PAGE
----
Not before time, the military alliance has realised that there will never be lasting peace in Europe while the Russian dictator remains in power.

It now plans to increase its Rapid Response Force from 40,000 troops to 300,000 to buttress Nato’s presence on its eastern flank. With the bulk of troops on high alert and with pre-positioned equipment and regular training, it will go some way to creating a deterrent ‘band of steel’ from the Baltic to the Black Sea.

Emmanuel Macron, too, is beginning to see the light. The French president has hardened his appeasing rhetoric, urging the West not to ‘humiliate’ Russia in a future peace settlement, and now says that Russia ‘must not win’.

Germany is also undergoing a Damascene conversion, from a state with a toothless fighting force cowed by its military past, to one pledged to become Europe’s biggest defence spender. The chancellor, Olaf Scholz, announced an increase in Germany’s military budget of up to €80 billion (£69 billion) a year.

By contrast, Britain is set to spend £48 billion in 2022-23.

So, if other member states are willing to put their money where their mouth is, why isn’t Boris Johnson?

Warning

He will say that the UK has spent over and above our peers in Nato, with 2.3 per cent of GDP going to defence and the financial and military support of Ukraine this year.

But such investment belies the real cost of keeping our armed forces battle-ready. If inflation is taken into account, the true percentage is 2.1, a fall compared to last year.

Defence Secretary Ben Wallace warned that the British military has for too long had to survive on ‘a diet of smoke and mirrors’

At the current rate of inflation, this year’s increase will amount to just 0.9 per cent in real terms.

Defence Secretary Ben Wallace is said to be lobbying the Treasury for an extra £10 billion a year (equal to 2.5 percent of GDP), warning that the British military has for too long had to survive on ‘a diet of smoke and mirrors’.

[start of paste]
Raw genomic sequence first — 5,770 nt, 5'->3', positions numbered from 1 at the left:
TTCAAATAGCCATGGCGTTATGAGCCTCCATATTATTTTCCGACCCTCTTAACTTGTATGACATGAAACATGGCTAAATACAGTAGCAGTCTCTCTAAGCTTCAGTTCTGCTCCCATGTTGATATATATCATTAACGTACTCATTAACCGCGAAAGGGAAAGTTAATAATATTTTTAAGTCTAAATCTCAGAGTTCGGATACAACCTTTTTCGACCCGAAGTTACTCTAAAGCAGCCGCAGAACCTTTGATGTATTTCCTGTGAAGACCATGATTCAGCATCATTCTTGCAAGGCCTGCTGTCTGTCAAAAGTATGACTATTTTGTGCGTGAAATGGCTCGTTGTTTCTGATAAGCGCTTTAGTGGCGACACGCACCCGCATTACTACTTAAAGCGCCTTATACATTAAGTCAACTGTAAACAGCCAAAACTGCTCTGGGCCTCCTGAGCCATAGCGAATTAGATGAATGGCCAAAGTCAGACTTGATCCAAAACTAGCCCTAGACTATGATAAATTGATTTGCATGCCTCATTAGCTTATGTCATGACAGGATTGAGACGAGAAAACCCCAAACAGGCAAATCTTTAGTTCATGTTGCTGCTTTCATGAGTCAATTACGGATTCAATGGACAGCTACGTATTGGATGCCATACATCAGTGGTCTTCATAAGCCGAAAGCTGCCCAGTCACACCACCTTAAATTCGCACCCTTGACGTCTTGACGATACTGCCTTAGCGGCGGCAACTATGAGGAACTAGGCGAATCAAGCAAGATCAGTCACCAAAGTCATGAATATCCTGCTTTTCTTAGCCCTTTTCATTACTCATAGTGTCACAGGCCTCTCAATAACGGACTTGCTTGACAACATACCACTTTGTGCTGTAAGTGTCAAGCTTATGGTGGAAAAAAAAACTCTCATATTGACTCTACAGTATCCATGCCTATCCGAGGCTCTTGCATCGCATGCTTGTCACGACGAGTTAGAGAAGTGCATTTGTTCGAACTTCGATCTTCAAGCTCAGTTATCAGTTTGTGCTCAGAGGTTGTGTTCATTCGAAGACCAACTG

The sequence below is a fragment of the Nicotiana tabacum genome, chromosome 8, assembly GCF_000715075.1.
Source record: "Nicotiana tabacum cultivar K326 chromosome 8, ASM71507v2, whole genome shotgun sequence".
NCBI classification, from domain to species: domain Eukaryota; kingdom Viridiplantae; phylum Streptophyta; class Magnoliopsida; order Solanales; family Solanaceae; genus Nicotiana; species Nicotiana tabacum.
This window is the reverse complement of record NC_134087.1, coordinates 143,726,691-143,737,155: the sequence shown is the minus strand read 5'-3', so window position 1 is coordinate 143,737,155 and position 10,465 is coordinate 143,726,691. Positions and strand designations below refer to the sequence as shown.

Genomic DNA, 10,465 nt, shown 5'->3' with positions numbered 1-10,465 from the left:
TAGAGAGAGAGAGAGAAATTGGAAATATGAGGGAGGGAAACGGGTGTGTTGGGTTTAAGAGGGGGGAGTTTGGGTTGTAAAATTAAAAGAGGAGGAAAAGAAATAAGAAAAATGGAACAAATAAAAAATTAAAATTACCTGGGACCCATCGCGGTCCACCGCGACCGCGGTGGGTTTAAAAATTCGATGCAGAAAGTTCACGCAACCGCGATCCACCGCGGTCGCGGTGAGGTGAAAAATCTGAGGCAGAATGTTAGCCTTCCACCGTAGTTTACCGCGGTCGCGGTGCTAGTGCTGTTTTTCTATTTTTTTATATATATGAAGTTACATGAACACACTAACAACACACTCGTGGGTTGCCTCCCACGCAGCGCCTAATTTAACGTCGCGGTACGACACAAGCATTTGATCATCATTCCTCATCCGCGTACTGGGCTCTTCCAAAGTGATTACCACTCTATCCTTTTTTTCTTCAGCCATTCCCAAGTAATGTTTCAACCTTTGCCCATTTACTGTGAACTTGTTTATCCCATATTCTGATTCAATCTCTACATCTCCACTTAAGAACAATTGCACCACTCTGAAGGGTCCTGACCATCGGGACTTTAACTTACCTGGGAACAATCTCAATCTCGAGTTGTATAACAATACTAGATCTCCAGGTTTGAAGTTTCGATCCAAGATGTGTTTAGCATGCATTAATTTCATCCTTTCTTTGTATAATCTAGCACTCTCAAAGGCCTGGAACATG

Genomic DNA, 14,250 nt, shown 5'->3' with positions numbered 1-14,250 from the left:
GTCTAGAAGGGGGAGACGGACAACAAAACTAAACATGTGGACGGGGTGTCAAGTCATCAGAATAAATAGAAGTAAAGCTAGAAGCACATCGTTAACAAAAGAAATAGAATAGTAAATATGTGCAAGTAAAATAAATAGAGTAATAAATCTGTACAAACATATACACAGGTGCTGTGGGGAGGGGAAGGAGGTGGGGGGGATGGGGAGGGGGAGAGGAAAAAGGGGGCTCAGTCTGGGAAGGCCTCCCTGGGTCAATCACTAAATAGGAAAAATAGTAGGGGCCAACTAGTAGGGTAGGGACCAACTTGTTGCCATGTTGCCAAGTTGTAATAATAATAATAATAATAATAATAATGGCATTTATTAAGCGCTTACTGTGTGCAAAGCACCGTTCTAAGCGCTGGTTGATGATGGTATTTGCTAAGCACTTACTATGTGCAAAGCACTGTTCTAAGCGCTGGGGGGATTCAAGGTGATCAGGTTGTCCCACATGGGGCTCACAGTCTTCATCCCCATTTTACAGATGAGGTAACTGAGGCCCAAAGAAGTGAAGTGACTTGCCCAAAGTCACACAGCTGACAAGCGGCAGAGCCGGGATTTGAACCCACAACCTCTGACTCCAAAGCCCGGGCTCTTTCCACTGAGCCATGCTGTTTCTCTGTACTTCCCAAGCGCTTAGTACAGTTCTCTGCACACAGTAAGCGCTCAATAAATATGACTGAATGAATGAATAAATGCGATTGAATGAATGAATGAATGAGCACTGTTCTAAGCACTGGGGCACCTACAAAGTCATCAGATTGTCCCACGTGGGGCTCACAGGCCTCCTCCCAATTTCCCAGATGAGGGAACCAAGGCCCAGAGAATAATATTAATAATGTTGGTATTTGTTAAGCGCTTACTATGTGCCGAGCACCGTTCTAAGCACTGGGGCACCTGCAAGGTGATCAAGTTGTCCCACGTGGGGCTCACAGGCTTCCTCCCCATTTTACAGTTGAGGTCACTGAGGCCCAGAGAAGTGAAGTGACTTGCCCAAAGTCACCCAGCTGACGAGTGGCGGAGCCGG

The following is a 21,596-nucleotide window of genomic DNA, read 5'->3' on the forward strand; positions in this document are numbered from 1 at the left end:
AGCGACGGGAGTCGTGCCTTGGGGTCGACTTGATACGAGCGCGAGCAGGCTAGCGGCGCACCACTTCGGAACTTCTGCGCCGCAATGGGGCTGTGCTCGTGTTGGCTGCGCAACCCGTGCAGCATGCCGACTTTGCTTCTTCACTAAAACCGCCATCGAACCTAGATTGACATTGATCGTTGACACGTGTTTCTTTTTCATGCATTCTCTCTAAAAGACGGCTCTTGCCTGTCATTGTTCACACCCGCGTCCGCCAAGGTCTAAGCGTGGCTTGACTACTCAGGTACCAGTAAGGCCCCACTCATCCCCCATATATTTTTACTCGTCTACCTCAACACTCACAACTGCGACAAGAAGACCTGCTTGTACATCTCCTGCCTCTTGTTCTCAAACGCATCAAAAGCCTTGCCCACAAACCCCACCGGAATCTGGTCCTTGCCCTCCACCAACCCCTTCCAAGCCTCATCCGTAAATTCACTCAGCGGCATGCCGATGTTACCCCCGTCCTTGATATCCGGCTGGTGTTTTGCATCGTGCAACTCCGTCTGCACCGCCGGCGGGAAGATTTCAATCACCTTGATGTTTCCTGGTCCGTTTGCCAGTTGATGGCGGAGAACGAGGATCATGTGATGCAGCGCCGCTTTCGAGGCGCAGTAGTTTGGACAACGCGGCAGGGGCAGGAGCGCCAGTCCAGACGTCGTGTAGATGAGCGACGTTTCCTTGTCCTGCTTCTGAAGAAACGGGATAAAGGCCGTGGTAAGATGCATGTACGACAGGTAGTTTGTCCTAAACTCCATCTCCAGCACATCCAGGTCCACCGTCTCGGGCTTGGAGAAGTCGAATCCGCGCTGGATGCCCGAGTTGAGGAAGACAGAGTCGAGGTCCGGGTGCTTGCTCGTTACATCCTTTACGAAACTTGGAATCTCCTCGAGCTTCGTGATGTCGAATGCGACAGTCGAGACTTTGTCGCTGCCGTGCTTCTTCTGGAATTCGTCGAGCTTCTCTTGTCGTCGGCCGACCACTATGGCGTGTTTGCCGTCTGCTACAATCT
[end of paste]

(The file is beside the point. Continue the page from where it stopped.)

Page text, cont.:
He’s not wrong, but even this is too little too late.

What we need now is an injection of at least another £1 billion this year to replenish our depleted stocks — having given so much weaponry to Kyiv — and a commitment to spend 5 per cent of GDP going forward.

Yes, this is a tough ask at a time of high inflation, high energy prices and the soaring cost-of-living, but we do not have a choice.

Boris Johnson has been on the front foot in arming Ukraine but he’s been noticeably silent on the ‘blood, toil, tears and sweat’ — to quote our wartime leader — we will need to meet the Russian threat head-on.

Challenge

Our leaders need the moral courage to be brutally honest with the British electorate once more — and warn the public that there could be even greater threats to the international order to come.

Nato will warn that China, too, is a challenge to its members’ security.

Beijing makes no secret of its desire to bring Taiwan into its fold, by force, if necessary, setting up a confrontation with its ally the U.S., which is committed to Taiwan’s defence.

Liz Truss, the Foreign Secretary, has even suggested at a Commons committee that London should begin arming Taipei now, in contrast to the West’s slow rearmament of Kyiv after Russia’s invasion into Crimea in 2014.

The Chief of the General Staff, General Sir Patrick Sanders, has described the Russian threat as a ‘1937 moment’.

But I’m afraid we’re past that. Putin’s annexation of the Crimea eight years ago was in fact our 1938 moment — when weak-willed Western governments gifted Hitler border territory in Czechoslovakia.

Now we face the prospect of another 1939 — when World War II broke out as Britain and France stood up to the Nazi invasion of Poland.

Our Prime Minister, a biographer of Churchill, should know this better than anyone. War is an expensive business and Boris Johnson also needs to ‘dig deep’. The cost might be unimaginable if not.